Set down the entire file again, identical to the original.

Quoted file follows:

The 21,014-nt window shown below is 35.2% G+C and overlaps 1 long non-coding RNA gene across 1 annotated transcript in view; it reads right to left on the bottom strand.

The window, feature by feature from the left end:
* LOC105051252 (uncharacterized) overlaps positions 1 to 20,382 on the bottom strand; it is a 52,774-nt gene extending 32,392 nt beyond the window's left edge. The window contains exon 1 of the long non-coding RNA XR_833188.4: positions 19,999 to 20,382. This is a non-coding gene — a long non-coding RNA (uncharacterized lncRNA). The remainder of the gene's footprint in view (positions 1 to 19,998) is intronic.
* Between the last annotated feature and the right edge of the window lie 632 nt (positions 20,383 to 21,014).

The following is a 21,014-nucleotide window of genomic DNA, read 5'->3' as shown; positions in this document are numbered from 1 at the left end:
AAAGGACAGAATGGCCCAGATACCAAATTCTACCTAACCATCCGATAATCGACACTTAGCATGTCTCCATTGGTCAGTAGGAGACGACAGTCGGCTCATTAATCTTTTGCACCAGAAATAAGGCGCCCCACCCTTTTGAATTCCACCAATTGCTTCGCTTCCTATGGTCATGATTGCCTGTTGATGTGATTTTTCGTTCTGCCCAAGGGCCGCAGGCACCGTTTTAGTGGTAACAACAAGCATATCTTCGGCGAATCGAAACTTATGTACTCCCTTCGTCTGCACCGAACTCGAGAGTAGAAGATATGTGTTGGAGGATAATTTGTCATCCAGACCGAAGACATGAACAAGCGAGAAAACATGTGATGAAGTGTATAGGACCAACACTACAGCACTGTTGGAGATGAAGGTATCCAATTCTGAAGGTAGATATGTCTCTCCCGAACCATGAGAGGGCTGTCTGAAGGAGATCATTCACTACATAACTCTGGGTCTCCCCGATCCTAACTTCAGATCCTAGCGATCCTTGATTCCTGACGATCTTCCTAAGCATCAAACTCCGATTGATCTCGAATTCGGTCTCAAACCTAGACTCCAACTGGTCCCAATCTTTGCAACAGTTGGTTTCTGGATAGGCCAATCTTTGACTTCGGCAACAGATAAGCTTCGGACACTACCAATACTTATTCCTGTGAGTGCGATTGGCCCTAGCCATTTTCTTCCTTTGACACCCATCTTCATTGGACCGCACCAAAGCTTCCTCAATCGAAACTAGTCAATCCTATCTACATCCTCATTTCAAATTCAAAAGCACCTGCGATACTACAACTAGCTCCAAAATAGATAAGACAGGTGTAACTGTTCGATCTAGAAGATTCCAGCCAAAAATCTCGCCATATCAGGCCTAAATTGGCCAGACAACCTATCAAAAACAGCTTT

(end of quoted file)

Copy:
The 21,014-nt window shown below is 35.2% G+C and overlaps 1 long non-coding RNA gene across 1 annotated transcript in view; it reads right to left on the bottom strand.

The window, feature by feature from the left end:
* LOC105051252 (uncharacterized) overlaps positions 1 to 20,382 on the bottom strand; it is a 52,774-nt gene extending 32,392 nt beyond the window's left edge. The window contains exon 1 of the long non-coding RNA XR_833188.4: positions 19,999 to 20,382. This is a non-coding gene — a long non-coding RNA (uncharacterized lncRNA). The remainder of the gene's footprint in view (positions 1 to 19,998) is intronic.
* Between the last annotated feature and the right edge of the window lie 632 nt (positions 20,383 to 21,014).

The following is a 21,014-nucleotide window of genomic DNA, read 5'->3' as shown; positions in this document are numbered from 1 at the left end:
AAAGGACAGAATGGCCCAGATACCAAATTCTACCTAACCATCCGATAATCGACACTTAGCATGTCTCCATTGGTCAGTAGGAGACGACAGTCGGCTCATTAATCTTTTGCACCAGAAATAAGGCGCCCCACCCTTTTGAATTCCACCAATTGCTTCGCTTCCTATGGTCATGATTGCCTGTTGATGTGATTTTTCGTTCTGCCCAAGGGCCGCAGGCACCGTTTTAGTGGTAACAACAAGCATATCTTCGGCGAATCGAAACTTATGTACTCCCTTCGTCTGCACCGAACTCGAGAGTAGAAGATATGTGTTGGAGGATAATTTGTCATCCAGACCGAAGACATGAACAAGCGAGAAAACATGTGATGAAGTGTATAGGACCAACACTACAGCACTGTTGGAGATGAAGGTATCCAATTCTGAAGGTAGATATGTCTCTCCCGAACCATGAGAGGGCTGTCTGAAGGAGATCATTCACTACATAACTCTGGGTCTCCCCGATCCTAACTTCAGATCCTAGCGATCCTTGATTCCTGACGATCTTCCTAAGCATCAAACTCCGATTGATCTCGAATTCGGTCTCAAACCTAGACTCCAACTGGTCCCAATCTTTGCAACAGTTGGTTTCTGGATAGGCCAATCTTTGACTTCGGCAACAGATAAGCTTCGGACACTACCAATACTTATTCCTGTGAGTGCGATTGGCCCTAGCCATTTTCTTCCTTTGACACCCATCTTCATTGGACCGCACCAAAGCTTCCTCAATCGAAACTAGTCAATCCTATCTACATCCTCATTTCAAATTCAAAAGCACCTGCGATACTACAACTAGCTCCAAAATAGATAAGACAGGTGTAACTGTTCGATCTAGAAGATTCCAGCCAAAAATCTCGCCATATCAGGCCTAAATTGGCCAGACAACCTATCAAAAACAGCTTT